Downtowners not all behind changing parking meter costs
BY BRIAN BARBER World Staff Writer
Wednesday, November 21, 2012
11/21/12 at 8:26 AM
Read continuing coverage of Tulsa’s City Council.
Some downtown stakeholders expressed skepticism Tuesday about the economic development benefits touted from raising parking meter rates and extending the hours.
The city is considering boosting its enforcement efforts of the parking meter system and having a private company, American Parking, oversee the maintenance, said Michael Brink, an efficiency consultant working with the city.
But to have a system that operates efficiently and without subsidy would require the rate and hour changes, he told a crowd of about three dozen during a public hearing on the issue.
"The status quo is not acceptable," Brink said of the city's current broken parking meter system. "It was decided (by a city review committee) that something has to be done."
Jim East represented Kanbar Properties at the meeting said economic development benefits, to him, would mean increasing downtown retail sales, building occupancy and other measurable aspects.
Brink said a working system would help achieve the needed parking turnover to hopefully help achieve those things.
A main problem with the system, he said, is that the rates are so cheap and so many meters are not working that many downtown workers take spaces meant for business customers.
The city now charges 10 to 25 cents per half hour, depending on the type of meter and location, from 8 a.m. to 5 p.m. Monday through Friday. The rates haven't changed since 1992 and are behind those of peer cities.
The review committee has recommended a bump to 50 cents per hour and as much as $2 for a full hour in the financial district, as well as increasing the hours from 7 a.m. to 5 p.m. on weekdays.
The extension of the hours was originally proposed to be until 6 p.m., but due to an outcry from restaurant owners, was dropped back.
Kent Morlan, who lives and has a law office downtown, said he's not in favor of the meter system. What the city should focus on, he said, is enforcing the two-hour, on-street parking time limit.
"This will just drive more people away from downtown," Morlan said.
Several at the meeting were concerned that the Duncan Solutions multispace meters would continue to be used and asked why the manufacturer hasn't being held responsible for them not working.
Traffic Operations Manager Mark Brown said the brand is "the Cadillac of meters." But the city hasn't devoted the money over the years to keep them properly maintained.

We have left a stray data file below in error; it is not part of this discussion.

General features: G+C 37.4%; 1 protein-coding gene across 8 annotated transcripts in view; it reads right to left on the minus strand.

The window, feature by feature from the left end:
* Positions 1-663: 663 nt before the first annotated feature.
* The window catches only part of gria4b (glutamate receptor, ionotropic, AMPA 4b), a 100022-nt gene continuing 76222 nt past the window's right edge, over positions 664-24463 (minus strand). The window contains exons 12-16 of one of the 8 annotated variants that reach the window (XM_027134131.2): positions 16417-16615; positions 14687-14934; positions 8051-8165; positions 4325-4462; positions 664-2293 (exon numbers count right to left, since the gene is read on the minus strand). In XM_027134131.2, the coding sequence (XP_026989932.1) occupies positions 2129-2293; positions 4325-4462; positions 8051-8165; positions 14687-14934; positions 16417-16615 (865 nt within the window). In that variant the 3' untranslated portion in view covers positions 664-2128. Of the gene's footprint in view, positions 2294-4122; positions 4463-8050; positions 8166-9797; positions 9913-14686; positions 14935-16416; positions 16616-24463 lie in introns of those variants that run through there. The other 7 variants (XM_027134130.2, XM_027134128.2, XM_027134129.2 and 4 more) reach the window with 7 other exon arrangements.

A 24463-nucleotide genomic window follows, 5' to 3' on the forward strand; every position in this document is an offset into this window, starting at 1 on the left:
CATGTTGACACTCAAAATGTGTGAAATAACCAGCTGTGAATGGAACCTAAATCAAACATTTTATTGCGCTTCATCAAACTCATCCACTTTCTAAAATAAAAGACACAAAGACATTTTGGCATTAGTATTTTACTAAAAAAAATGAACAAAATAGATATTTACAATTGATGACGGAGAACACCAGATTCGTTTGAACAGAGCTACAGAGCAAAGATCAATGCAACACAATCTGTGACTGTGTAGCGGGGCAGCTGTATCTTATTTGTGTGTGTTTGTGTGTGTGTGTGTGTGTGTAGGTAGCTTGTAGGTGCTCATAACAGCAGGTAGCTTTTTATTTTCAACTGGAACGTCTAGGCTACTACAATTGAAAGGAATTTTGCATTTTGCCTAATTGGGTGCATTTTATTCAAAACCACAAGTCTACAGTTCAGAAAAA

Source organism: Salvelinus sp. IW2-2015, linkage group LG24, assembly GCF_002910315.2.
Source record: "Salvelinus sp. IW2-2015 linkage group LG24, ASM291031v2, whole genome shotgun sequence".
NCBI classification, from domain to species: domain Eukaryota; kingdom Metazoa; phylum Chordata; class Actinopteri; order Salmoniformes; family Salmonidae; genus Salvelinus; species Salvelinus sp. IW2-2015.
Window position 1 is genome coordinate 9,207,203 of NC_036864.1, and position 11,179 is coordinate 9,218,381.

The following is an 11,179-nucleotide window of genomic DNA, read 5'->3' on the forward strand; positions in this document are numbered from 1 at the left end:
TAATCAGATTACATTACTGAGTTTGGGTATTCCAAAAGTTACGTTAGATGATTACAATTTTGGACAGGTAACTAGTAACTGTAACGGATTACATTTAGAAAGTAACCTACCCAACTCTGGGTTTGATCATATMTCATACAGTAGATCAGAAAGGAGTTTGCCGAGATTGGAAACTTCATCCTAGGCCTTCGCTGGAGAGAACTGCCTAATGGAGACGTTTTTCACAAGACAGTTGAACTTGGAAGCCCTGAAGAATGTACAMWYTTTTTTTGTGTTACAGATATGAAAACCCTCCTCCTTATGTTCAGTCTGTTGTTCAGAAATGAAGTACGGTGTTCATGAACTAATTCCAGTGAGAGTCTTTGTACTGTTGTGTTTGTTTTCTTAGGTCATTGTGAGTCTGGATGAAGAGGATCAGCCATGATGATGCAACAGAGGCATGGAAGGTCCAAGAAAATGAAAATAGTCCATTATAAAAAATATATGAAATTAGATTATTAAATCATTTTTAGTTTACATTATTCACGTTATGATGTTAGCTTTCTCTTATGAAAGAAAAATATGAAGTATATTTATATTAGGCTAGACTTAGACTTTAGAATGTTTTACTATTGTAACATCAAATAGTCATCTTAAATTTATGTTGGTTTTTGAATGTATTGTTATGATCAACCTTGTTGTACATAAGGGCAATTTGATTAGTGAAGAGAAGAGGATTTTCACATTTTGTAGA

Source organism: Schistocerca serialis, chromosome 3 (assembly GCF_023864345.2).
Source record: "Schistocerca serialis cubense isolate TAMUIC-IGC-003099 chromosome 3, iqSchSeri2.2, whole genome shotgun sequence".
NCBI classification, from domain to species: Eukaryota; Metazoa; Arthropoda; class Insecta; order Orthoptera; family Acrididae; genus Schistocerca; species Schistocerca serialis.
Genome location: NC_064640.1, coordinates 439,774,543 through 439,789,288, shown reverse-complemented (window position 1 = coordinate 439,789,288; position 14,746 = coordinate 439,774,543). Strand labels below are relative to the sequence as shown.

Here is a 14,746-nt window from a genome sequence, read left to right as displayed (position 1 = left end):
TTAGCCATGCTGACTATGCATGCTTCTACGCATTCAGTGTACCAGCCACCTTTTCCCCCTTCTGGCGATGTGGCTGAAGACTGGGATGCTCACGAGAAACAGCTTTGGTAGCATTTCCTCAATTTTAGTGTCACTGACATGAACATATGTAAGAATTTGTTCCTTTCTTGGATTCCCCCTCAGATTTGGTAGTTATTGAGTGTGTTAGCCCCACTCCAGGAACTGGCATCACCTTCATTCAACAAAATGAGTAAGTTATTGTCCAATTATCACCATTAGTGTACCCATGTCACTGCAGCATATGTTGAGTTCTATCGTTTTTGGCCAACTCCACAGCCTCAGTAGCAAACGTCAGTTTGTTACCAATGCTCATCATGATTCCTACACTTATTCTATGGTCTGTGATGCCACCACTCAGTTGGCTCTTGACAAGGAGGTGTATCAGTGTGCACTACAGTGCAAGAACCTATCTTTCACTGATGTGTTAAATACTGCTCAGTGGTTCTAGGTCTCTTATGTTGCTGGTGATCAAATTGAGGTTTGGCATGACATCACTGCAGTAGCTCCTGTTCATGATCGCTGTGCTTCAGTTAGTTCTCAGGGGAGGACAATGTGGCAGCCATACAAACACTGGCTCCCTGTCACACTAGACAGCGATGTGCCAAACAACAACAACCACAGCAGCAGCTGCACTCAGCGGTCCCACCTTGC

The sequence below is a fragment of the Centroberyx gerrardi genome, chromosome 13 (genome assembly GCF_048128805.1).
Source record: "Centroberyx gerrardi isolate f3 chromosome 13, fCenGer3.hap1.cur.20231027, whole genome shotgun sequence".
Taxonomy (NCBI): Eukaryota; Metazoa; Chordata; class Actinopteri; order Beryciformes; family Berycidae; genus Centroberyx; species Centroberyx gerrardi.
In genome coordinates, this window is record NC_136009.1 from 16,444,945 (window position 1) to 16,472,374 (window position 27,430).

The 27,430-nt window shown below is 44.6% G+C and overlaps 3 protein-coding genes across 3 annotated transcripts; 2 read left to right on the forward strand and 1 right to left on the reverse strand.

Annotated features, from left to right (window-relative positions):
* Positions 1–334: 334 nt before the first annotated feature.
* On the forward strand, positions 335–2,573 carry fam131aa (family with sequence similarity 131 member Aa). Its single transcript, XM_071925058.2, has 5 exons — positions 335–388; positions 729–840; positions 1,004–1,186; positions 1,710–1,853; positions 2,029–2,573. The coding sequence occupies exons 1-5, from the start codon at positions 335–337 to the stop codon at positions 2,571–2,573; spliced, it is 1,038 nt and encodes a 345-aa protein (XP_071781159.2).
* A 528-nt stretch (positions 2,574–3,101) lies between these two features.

If American Parking, in partnership with Duncan, was contracted for the maintenance and capital equipment needs, he said, it would have to ensure 98 percent of the meters were working at all times, with a 48-hour maximum response time for meter repair.
Under the scenario of contracting with American Parking and the city making the meter rate and hour changes and increasing enforcement from two to three employees, the city would net $330,030.
That's based on a projection of the system bringing in slightly more than $1 million in revenue, with about $781,000 coming from meters and about $222,500 from tickets.
American Parking's share would be the first $509,000 in gross revenue and 5 percent of anything exceeding that limit. With the projected revenue, that would come to $533,738.
The city would spend $140,000 in enforcement costs, leaving $330,030.
Brink emphasized that Mayor Dewey Bartlett has not yet made a formal policy recommendation to the City Council, and councilors have not weighed in on the potential rate and hour changes.
Bartlett first wanted to gather public input. Another public meeting will be held sometime in December.
Susan Green, who with her husband runs the restaurant Green's on Boulder, said there are spaces outside her business but no meters and would welcome them because those who occupy the building park there all day.
Tom Wallace of Wallace Engineering and also serves on the Downtown Coordinating Council said he's not a big fan of meter systems.
"But I recognize the need to get the all-day parkers in the all-day lots," he said, adding that he would support enough of a rate increase to achieve that.
"I know a lot of people who share my viewpoint."
Downtown Tulsa meter inventory
Multi-space meters: 146 working, nine not working
Single-space meters: 427 working, 67 not working, 162 have headless posts and 101 have no posts at all.
Recommended rate changes
30-minute meter||Two-hour meter|
Current: 10 cents for each half hour||25 cents for each half hour|
Proposed (general): 50 cents for each half hour||50 cents for each half hour|
Proposed (financial district): 50 cents for each half hour||50 cents for first half hour |
and $2 for each hour
Proposed (south district): N/A||15 cents for each half hour|
Recommended hour changes
Current: 8 a.m. to 5 p.m. Monday to Friday
Proposed: 7 a.m. to 5 p.m. Monday to Friday
Original Print Headline: Downtowners mixed on parking meters
Brian Barber 581-8322
An older model parking meter sits near Fourth Street and Boulder Avenue. CORY YOUNG/Tulsa World file